Montana Governor Keeps Political Business Off Schedule

By Beacon Staff

HELENA – A survey of governors around the country shows that many, like Gov. Brian Schweitzer, do not disclose out-of-state travel done for political or personal reasons.

Montana’s governor usually releases a public office schedule to reporters, which lists official events and meetings the governor will be attending.

But he routinely leaves the state without listing it on his schedule — like earlier this week when he went to a Washington D.C., political fundraiser for the Democratic Governors Association that Schweitzer chairs.

An Associated Press survey of practices in other states found many governors similarly don’t disclose such travel.

Schweitzer’s counterpart at the Republican Governors Association, Mississippi Gov. Haley Barbour, also routinely leaves the state for political business without informing the public.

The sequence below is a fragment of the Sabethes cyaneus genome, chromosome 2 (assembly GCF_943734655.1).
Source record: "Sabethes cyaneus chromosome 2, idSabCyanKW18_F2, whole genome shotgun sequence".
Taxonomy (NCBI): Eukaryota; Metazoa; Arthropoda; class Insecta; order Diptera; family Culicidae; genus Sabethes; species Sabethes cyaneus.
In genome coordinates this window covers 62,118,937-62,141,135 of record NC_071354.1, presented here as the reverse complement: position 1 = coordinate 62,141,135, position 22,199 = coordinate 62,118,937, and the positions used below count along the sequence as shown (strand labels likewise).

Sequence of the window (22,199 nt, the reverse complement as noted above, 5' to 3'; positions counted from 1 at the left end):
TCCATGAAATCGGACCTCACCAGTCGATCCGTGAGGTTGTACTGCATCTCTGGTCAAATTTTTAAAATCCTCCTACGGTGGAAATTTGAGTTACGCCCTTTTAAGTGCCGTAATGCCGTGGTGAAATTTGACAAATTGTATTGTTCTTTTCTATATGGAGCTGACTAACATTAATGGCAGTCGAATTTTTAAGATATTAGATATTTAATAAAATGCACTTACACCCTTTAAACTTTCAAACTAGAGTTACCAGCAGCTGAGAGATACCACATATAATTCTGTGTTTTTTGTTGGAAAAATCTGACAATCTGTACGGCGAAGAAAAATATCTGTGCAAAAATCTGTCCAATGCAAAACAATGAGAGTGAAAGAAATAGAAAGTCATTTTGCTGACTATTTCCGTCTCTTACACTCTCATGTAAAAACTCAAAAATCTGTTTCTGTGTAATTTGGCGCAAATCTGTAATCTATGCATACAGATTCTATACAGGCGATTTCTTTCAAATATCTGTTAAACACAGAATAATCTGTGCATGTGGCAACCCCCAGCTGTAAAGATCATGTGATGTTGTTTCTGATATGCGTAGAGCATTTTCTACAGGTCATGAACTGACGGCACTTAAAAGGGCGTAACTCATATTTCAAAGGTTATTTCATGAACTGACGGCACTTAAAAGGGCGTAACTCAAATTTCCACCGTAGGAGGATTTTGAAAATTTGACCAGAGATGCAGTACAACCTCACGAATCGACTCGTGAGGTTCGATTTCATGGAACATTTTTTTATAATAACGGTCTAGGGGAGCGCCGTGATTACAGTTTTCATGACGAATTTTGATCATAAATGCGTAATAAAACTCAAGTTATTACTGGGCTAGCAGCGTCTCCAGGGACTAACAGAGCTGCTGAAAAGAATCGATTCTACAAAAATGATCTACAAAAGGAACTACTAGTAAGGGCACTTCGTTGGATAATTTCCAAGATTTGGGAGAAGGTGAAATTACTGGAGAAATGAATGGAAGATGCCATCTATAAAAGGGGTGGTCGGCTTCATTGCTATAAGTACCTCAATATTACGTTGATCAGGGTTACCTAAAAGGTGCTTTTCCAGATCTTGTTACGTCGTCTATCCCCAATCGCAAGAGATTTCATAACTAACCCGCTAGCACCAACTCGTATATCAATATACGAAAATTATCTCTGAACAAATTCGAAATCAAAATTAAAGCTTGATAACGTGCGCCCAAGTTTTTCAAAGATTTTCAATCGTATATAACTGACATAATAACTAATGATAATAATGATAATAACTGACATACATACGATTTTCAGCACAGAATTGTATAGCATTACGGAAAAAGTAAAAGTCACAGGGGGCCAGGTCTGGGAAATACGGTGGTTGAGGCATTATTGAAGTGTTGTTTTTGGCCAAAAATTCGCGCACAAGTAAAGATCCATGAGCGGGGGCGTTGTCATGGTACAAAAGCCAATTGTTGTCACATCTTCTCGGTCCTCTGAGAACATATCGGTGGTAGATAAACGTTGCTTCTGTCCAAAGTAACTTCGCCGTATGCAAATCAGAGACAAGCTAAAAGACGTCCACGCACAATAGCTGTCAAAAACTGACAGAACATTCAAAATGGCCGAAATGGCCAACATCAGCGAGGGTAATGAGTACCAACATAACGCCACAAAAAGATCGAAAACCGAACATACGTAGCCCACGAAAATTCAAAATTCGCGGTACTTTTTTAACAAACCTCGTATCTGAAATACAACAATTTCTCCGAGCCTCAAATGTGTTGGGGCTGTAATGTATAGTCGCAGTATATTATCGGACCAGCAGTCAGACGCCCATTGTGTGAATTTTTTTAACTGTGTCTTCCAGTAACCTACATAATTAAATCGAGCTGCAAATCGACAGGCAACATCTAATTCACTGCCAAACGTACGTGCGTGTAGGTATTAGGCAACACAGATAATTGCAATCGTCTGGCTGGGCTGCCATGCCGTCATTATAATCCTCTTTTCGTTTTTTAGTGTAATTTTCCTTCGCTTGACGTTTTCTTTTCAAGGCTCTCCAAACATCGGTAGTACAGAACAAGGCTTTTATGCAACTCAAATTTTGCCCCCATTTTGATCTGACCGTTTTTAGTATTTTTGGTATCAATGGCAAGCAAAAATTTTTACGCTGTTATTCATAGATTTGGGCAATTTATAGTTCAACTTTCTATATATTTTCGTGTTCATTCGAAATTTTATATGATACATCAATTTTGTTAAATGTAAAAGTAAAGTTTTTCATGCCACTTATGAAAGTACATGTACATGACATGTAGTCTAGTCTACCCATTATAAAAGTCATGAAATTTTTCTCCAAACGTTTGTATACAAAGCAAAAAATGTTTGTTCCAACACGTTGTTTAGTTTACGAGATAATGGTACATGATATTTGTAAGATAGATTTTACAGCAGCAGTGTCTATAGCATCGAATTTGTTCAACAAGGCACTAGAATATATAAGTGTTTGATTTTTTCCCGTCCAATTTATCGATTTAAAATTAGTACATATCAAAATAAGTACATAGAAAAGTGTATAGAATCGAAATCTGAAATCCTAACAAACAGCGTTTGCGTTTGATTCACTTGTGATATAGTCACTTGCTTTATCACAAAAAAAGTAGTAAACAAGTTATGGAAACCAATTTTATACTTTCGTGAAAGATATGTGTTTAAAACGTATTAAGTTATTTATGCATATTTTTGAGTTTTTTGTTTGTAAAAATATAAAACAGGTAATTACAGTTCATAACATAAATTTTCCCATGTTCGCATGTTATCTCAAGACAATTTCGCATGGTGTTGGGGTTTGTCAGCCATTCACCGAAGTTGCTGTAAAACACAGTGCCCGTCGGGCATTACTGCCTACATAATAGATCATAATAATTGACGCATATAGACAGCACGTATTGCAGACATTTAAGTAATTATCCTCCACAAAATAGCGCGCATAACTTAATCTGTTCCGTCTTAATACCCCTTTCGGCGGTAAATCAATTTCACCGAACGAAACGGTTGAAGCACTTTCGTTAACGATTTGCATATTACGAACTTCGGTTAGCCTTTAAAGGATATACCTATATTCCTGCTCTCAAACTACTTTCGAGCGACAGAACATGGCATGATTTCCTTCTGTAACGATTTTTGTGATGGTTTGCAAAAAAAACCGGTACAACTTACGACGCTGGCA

The Associated Press has asked Schweitzer to include such travel on his public schedule as a matter of public record.

The governor notes that he has made an effort to run a very open office, such as by leaving all of his meetings open to the press, but that he differs on the issue of events not related to his official duties.

Schweitzer said he thinks it would be inappropriate for him to have his staff compile and release a scheduled of travel for partisan political events or personal vacation.

“I could be criticized from the other side,” Schweitzer said. “It’s a judgment call and that’s the call I’ve made so far.”

Schweitzer, also like many of his counterparts, does not hide where he is going or has been if asked about it. And most of the governors routinely release schedules of public events.

Governors in some states, such as California and Massachusetts, will advise reporters when the state’s chief executive is leaving the state. And a few other governors will occasionally release to the public information on such nonofficial trips in advance.

But out of dozens of states where practices were surveyed, very few governors routinely tell the public when they are leaving for political or personal travel.

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